I'm also making a few assumptions to keep it simple:
- You are installing Commento on the same host where Ghost runs, and that the host runs Ubuntu 18.04.
- You'll be using Nginx as the webserver.
- You are using Digitalocean - as I'm linking a few of their excellent documentation pages. The instructions are pretty generic and should work anywhere else as long as it's the same Linux distribution.
- You don't have a CDN / hardened set up such as the one I described here - if you have this, it just means that the Nginx configuration and SSL set up may involve a few extra steps. As an example, if you serve your subdomain via Cloudflare and you have authenticated origin pulls enabled, then you'll need to relevant configuration lines and certificate added in your Nginx configuration.
Let's get going now!
Once you opened your terminal session, you will need to install Postgresql as this is the database system used by Commento to store the comments data - If you are on Digitalocean then you may as well keep this guide in the background.
Get these two packages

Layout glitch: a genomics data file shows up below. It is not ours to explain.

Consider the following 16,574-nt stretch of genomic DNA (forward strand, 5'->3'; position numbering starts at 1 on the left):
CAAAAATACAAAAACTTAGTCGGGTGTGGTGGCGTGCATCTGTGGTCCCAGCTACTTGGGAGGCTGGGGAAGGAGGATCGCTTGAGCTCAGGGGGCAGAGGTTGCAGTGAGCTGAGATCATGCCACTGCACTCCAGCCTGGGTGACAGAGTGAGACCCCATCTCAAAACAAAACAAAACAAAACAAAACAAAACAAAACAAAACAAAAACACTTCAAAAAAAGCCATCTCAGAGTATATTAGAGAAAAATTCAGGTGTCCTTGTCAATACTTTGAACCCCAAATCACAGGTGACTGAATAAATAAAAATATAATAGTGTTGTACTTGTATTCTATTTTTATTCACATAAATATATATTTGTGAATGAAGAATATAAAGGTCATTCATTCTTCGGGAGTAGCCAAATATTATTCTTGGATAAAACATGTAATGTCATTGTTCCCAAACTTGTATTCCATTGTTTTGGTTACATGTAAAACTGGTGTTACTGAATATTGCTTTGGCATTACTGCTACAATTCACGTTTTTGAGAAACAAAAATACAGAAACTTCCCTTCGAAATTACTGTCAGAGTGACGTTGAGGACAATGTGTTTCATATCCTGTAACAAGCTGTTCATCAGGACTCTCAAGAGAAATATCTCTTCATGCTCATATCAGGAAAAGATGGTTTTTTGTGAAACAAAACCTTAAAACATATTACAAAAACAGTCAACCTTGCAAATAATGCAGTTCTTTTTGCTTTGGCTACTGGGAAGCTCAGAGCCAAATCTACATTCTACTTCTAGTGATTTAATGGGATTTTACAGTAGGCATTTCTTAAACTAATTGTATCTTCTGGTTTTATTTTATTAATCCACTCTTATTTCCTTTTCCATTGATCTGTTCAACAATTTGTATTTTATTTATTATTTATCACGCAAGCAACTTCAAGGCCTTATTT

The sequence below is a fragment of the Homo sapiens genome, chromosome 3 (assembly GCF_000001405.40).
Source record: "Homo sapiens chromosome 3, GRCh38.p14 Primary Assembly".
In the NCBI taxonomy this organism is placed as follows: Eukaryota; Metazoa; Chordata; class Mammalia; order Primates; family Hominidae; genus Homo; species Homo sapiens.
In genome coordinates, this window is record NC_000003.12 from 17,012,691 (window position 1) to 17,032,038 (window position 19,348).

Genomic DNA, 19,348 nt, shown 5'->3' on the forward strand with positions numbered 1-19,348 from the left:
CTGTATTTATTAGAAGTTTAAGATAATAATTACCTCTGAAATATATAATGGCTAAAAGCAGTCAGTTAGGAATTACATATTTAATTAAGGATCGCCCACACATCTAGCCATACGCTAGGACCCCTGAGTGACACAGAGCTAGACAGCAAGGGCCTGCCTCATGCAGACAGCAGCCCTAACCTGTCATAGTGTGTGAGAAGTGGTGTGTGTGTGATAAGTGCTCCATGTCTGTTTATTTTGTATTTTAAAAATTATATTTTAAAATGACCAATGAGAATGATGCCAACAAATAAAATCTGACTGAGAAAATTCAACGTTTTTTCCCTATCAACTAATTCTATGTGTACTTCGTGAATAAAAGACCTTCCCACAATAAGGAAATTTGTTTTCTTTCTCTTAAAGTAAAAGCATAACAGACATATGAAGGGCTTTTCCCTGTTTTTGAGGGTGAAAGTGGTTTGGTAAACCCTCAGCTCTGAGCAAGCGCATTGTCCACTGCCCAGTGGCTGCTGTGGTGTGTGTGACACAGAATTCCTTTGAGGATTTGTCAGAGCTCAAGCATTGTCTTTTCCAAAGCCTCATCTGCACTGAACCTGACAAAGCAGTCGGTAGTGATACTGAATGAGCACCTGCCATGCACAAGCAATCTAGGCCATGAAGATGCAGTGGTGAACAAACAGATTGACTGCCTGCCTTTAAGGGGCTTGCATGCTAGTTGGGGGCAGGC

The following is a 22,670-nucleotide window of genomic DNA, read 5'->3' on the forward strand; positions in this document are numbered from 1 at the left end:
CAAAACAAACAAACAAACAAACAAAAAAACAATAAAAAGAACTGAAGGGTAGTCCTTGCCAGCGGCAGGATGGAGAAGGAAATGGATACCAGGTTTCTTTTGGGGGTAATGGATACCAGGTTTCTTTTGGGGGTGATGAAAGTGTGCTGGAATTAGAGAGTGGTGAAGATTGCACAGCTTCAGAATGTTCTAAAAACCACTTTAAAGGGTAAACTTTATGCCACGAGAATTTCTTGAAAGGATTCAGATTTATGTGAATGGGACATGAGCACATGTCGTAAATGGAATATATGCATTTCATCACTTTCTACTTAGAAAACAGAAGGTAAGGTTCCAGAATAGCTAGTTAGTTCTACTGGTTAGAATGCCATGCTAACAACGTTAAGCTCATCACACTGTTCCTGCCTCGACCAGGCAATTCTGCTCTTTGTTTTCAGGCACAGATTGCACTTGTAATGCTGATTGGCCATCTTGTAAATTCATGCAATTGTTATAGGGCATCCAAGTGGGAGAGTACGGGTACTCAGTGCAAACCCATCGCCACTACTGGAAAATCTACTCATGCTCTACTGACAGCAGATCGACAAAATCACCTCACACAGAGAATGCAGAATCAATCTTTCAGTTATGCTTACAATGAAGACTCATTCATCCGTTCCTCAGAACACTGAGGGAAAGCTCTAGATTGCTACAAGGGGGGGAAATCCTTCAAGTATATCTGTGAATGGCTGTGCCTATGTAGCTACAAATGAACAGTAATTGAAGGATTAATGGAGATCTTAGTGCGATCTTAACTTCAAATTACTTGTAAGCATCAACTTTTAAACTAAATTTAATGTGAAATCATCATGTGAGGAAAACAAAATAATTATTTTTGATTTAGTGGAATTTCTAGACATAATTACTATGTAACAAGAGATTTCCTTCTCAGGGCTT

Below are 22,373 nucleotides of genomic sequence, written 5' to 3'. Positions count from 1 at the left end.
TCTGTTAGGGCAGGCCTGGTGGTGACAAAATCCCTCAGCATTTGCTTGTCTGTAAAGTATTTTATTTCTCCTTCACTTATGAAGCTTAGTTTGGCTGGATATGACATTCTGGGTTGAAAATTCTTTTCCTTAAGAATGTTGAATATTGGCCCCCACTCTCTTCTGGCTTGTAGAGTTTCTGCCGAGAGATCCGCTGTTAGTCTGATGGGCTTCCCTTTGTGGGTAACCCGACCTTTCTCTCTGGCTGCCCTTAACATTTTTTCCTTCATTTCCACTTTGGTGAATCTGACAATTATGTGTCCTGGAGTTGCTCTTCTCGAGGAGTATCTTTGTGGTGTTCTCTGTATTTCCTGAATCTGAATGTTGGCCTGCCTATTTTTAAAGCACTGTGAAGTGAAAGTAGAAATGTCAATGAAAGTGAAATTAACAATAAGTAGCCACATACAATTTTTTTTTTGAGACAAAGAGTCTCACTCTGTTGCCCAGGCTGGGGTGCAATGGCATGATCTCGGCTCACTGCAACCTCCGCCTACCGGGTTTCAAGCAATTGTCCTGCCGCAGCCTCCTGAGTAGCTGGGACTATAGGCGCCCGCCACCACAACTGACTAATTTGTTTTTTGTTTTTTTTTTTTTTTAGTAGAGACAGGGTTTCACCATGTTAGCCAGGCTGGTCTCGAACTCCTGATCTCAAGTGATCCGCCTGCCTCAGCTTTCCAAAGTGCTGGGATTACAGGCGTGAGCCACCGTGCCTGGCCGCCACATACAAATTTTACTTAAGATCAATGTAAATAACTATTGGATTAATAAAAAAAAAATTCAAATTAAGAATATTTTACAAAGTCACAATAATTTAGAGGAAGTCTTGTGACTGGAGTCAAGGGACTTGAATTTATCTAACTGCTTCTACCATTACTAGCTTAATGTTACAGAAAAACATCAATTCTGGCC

sudo apt update sudo apt install postgresql postgresql-contrib
Once the installation is complete, start the database and then verify that it's running correctly
sudo systemctl start postgresql sudo systemctl status postgresql
The second command should tell you something similar to the below
$ sudo systemctl status postgresql ● postgresql.service - PostgreSQL RDBMS Loaded: loaded (/lib/systemd/system/postgresql.service; enabled; vendor preset: enabled) Active: active (exited) since ... Process: [...] ExecStart=/bin/true (code=exited, status=0/SUCCESS) Main PID: [...] (code=exited, status=0/SUCCESS) [...] systemd: Starting PostgreSQL RDBMS... [...] systemd: Started PostgreSQL RDBMS.
Meaning Postgres was installed successfully and it's ready to be configured. Before doing that, we want to tell systemd to enable Postgresql at boot so that it runs automatically if your host is re-started (more info here if you are not familiar with systemctl and systemd)